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Cheetah is Alien to Rajasthan, says expert
October 12, 2011Posted by on
Concern among a section of conservationists over a move to “re-introduce” cheetahs in Rajasthan, India has been echoed by the former Principal Chief Conservator of Forests, V.D. Sharma. “The cheetah is alien to Rajasthan, so why introduce it here? They are using the word ‘re-introduction’ but I would insist that this is going to be an introduction of cheetah in Rajasthan as it never existed here in the wild,” said Mr. Sharma, author and specialist on lesser cats, talking to The Hindu newspaper.
“Is there any ecological gap or void which needs to be filled through the introduction of the cheetah here?” he asked. “We are planning to introduce an alien animal spending several hundreds of crores of rupees. The major concern is that introduction of the cheetah is contemplated in basically tiger land. If there is money to spare, it should be for conserving the tiger habitats,” said Mr. Sharma who has had a long association with Rajasthan’s tiger habitats as Chief Wildlife Warden in the past.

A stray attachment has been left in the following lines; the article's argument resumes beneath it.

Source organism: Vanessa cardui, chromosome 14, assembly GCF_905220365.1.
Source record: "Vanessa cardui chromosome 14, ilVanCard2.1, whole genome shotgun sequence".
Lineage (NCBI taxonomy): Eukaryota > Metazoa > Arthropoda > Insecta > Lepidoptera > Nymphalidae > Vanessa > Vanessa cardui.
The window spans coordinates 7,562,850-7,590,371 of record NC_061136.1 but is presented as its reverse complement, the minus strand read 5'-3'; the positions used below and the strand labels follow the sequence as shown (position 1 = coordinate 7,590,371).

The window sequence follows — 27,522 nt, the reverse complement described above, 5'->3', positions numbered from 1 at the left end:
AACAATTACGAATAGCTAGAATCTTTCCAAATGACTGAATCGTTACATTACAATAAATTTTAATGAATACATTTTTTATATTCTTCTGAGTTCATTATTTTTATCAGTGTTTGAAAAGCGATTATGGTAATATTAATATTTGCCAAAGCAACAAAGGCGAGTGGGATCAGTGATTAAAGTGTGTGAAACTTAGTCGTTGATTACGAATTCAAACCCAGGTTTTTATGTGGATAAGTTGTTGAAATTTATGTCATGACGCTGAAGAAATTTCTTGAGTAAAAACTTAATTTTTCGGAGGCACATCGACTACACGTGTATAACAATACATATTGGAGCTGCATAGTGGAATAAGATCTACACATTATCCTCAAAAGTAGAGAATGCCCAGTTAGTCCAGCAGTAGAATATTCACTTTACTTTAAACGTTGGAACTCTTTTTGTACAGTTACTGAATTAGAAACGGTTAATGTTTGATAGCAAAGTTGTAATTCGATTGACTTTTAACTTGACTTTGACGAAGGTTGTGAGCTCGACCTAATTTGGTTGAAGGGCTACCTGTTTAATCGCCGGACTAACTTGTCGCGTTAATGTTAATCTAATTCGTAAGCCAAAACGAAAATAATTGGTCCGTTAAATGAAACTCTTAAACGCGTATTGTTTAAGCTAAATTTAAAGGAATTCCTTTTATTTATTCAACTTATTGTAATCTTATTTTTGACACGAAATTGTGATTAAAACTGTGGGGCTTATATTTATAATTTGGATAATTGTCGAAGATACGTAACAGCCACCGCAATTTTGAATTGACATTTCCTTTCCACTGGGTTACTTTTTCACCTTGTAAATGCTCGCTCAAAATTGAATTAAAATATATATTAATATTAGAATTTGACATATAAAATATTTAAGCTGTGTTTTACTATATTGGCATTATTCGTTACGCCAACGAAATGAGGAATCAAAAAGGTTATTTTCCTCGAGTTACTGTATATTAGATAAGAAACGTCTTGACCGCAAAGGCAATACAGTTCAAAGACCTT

Mr. Sharma said Rajasthan has a long documented record of hunting expeditions by the rulers of Jaipur, Bikaner, Dungarpur and others but there is no reference to cheetahs. “There is no record of shooting a cheetah anywhere in Rajasthan. The museums have no stuffed cheetah or preserved skin of this animal kept as trophies,” he added. Former Rajasthan States had cheetahs as captive animals procured from abroad. “It was introduced as a hunting animal. Some of the captive cheetahs might have escaped to the wild and got killed. We don’t hear about any cheetah population,” Mr. Sharma said.
Until the beginning of the 20th century, Rajasthan had vast stretches of grass-shrubland with black bucks and chinkaras, ideal for the presence of cheetah. Yet there were none. “It never went extinct here as it never existed,” Mr. Sharma said.
Project will now go to Madhya Pradesh
Indian Environment Minister Jairam Ramesh said he felt Rajasthan was the best site suited for re-introduction but the government there was not agreeing because of protests by the local people. He said he tried to explain that oil and gas exploration could be done even if the cheetah was introduced there and the area would not be declared a national park or sanctuary. Now Madhya Pradesh is going to be the first option, as the Chief Minister there has given a committment and was very keen on the project, he said.
Source: IUCN/SSC Cat News, Spring 2011